Brothers find missing hiker lost for 5 weeks

ALBUQUERQUE, N.M. — A faint sound made Albert and Peter
Kottke stop and look around as they hiked out of the Gila
Wilderness at the end of backpacking trip.

A figure moved on the other side of the Gila River. As it drew
closer, the two university students saw a woman, hunched over and
moving slowly.

The Kottkes crossed the river to find Carolyn Dorn, 52, who had
been alone in the Gila National Forest for five weeks after
becoming trapped on the wrong side of the rain- and snow-swollen

The search for her had been called off two weeks ago.

The brothers said they realized Dorn was too weak to go with

They gave her food — Tang, almonds, dried apples, an energy
bar, some hot soup and a little cheese — scavenged firewood for her
from the other side of the river, filled her water bottles and left
her a book — suspense author Michael Connelly's ``Chasing the

They hiked 20 miles over the next day and a half, and on
Saturday hitchhiked into Silver City, where they contacted

``We got her prepared to spend another couple of nights while we
went upstream to get help,'' Albert Kottke, 25, a doctoral student
in civil engineering at the University of Texas at Austin, said
Sunday from his parents' home in St. Paul, Minn.

A New Mexico National Guard helicopter crew, using night vision
goggles and a U.S. Geological Survey map the Kottke brothers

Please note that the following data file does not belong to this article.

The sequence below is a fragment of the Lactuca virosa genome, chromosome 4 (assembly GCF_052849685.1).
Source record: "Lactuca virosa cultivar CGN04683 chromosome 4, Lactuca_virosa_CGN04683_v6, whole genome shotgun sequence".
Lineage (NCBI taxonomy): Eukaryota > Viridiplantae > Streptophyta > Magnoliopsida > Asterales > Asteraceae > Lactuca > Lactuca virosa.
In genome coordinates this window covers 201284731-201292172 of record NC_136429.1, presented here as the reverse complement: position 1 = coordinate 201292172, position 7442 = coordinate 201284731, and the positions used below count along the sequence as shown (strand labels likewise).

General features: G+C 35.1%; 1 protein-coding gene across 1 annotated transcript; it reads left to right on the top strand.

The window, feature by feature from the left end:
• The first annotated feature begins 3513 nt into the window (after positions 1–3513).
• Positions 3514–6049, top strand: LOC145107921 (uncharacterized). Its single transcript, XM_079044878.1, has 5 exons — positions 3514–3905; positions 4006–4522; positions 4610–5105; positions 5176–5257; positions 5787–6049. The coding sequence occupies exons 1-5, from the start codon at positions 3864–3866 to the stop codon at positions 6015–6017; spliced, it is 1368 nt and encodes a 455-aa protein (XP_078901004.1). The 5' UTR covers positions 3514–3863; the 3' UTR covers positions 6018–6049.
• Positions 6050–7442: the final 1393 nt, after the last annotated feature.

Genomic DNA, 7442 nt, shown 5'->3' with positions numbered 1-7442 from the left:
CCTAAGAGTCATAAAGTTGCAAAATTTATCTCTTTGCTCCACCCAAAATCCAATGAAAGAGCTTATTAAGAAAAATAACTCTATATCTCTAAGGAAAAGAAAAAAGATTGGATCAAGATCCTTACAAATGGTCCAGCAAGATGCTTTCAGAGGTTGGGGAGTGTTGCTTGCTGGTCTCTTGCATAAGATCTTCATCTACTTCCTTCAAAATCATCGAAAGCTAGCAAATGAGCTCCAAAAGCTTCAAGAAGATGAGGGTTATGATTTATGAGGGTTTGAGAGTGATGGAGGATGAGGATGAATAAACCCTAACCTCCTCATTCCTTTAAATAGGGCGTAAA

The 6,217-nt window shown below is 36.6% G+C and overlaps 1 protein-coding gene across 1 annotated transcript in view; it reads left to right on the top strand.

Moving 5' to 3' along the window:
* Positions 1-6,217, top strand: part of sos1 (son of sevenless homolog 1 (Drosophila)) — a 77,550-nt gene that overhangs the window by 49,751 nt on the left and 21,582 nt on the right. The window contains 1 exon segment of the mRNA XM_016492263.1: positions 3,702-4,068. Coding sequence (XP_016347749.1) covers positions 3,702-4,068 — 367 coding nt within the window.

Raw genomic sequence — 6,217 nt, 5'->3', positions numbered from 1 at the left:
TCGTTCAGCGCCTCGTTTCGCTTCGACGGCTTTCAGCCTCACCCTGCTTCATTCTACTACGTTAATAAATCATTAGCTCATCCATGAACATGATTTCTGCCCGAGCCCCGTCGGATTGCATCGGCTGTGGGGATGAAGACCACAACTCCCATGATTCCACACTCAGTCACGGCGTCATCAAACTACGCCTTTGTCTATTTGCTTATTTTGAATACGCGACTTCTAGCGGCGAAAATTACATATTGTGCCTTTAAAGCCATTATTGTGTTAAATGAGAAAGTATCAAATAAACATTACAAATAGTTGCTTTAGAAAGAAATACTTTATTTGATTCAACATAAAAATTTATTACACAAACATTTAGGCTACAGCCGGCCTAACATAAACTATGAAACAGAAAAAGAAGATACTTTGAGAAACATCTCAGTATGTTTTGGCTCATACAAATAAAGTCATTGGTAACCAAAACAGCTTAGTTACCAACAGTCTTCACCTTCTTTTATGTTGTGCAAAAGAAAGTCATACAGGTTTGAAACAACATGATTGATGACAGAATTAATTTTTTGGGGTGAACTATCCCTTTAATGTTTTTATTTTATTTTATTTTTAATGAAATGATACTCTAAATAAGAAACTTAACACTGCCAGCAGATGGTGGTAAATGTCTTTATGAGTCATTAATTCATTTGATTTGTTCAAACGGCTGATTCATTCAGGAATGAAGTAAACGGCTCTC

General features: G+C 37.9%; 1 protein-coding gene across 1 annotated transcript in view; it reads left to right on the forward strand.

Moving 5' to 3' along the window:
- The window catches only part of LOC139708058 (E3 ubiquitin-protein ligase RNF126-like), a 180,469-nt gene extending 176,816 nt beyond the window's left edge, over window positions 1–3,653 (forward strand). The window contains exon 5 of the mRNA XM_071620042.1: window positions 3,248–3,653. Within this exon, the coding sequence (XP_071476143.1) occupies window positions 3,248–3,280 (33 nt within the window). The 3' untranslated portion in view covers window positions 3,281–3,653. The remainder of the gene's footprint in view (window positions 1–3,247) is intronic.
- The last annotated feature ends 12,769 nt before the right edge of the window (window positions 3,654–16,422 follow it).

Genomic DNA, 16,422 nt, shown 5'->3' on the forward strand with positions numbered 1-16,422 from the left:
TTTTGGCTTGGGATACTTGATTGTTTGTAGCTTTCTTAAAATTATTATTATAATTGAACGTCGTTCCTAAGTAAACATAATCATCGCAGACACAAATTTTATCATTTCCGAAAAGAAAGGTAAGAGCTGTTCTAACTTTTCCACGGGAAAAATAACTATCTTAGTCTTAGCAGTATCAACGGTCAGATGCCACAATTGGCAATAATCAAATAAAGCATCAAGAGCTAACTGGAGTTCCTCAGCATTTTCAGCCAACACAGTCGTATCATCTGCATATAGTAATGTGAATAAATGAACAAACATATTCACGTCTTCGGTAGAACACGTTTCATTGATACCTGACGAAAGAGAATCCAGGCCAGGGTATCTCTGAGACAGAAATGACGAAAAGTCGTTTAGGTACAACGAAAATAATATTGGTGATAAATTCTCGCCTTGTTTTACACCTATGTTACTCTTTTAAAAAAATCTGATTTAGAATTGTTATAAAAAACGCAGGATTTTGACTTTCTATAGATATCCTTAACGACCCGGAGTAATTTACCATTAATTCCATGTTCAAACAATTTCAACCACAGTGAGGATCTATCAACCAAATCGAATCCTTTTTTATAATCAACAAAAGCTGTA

marked, rescued the weak and dehydrated South Carolina woman before
dawn Sunday and flew her to Silver City.

``It is a miracle she came out alive,'' said search and rescue
coordinator Frankie Benoist.

Dorn was about six miles from the nearest road in an area where
the brothers, who have hiked in the region several times over the
past two years, had never seen another human being, said Peter
Kottke, whose 20th birthday was Sunday.

When they left, she was ``very alert, talkative,'' said Peter
Kottke, a junior geological engineering major at the University of
Wisconsin at Madison. ``She seemed very relieved that somebody had
finally found her.''

Dorn told the brothers she was warm enough at night, but her
eyes lit up when they offered her the book, he said.

He felt
comfortable leaving her after that because ``you could tell she had
a positive outlook,'' he said.

Temperatures in the area have dropped into the low teens
overnight in recent weeks, according to the National Weather

Dorn was hospitalized Sunday in Silver City, Benoist said. A
nursing supervisor at Gila Regional Medical Center said she could
not confirm information about patients.

``I'm just happy we were able to find her in time and had the
luck to change our plans at the last minute to take the longer
route,'' said Peter Kottke.

Dorn, who left for a two-week camping trip Dec. 6, had a tent, a
sleeping bag and enough food and water for two weeks.

After that,
she drank from the river, kept warm by building fires and ``used
very little energy,'' Benoist said.

Her car was spotted 2 weeks after she left.

Benoist said her
group conducted an intensive search, ``but we never considered that
she traveled so far.''

Rescuers told them she was severely hypothermic when found
because that night was cold and windy, but that she was perking up
and eating breakfast and seemed to be doing well.

``It was luck that we took a longer route and went by her
campsite and it was luck that she saw us and called out to us,''
Albert Kottke said. ``If I'm in a similar position someday I hope
people will be there.''